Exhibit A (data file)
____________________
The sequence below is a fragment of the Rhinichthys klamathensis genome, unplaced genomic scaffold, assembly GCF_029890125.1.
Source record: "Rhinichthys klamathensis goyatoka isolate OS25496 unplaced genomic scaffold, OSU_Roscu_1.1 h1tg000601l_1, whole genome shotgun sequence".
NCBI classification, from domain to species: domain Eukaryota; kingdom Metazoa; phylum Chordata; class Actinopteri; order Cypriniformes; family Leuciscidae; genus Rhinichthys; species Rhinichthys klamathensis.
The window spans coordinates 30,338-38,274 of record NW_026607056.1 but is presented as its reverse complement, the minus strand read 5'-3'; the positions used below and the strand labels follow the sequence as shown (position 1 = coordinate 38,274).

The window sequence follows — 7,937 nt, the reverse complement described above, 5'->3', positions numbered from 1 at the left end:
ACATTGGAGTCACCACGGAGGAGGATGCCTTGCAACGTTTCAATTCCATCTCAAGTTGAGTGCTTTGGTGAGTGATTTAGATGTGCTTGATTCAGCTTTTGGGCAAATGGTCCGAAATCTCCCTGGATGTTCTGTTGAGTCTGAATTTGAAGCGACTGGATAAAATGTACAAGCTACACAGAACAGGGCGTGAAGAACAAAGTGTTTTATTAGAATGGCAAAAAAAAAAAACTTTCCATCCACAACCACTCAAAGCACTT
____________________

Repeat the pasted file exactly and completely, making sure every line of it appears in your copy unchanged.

The sequence below is a fragment of the Rhinichthys klamathensis genome, unplaced genomic scaffold, assembly GCF_029890125.1.
Source record: "Rhinichthys klamathensis goyatoka isolate OS25496 unplaced genomic scaffold, OSU_Roscu_1.1 h1tg000601l_1, whole genome shotgun sequence".
NCBI classification, from domain to species: domain Eukaryota; kingdom Metazoa; phylum Chordata; class Actinopteri; order Cypriniformes; family Leuciscidae; genus Rhinichthys; species Rhinichthys klamathensis.
The window spans coordinates 30,338-38,274 of record NW_026607056.1 but is presented as its reverse complement, the minus strand read 5'-3'; the positions used below and the strand labels follow the sequence as shown (position 1 = coordinate 38,274).

The window sequence follows — 7,937 nt, the reverse complement described above, 5'->3', positions numbered from 1 at the left end:
ACATTGGAGTCACCACGGAGGAGGATGCCTTGCAACGTTTCAATTCCATCTCAAGTTGAGTGCTTTGGTGAGTGATTTAGATGTGCTTGATTCAGCTTTTGGGCAAATGGTCCGAAATCTCCCTGGATGTTCTGTTGAGTCTGAATTTGAAGCGACTGGATAAAATGTACAAGCTACACAGAACAGGGCGTGAAGAACAAAGTGTTTTATTAGAATGGCAAAAAAAAAAAACTTTCCATCCACAACCACTCAAAGCACTT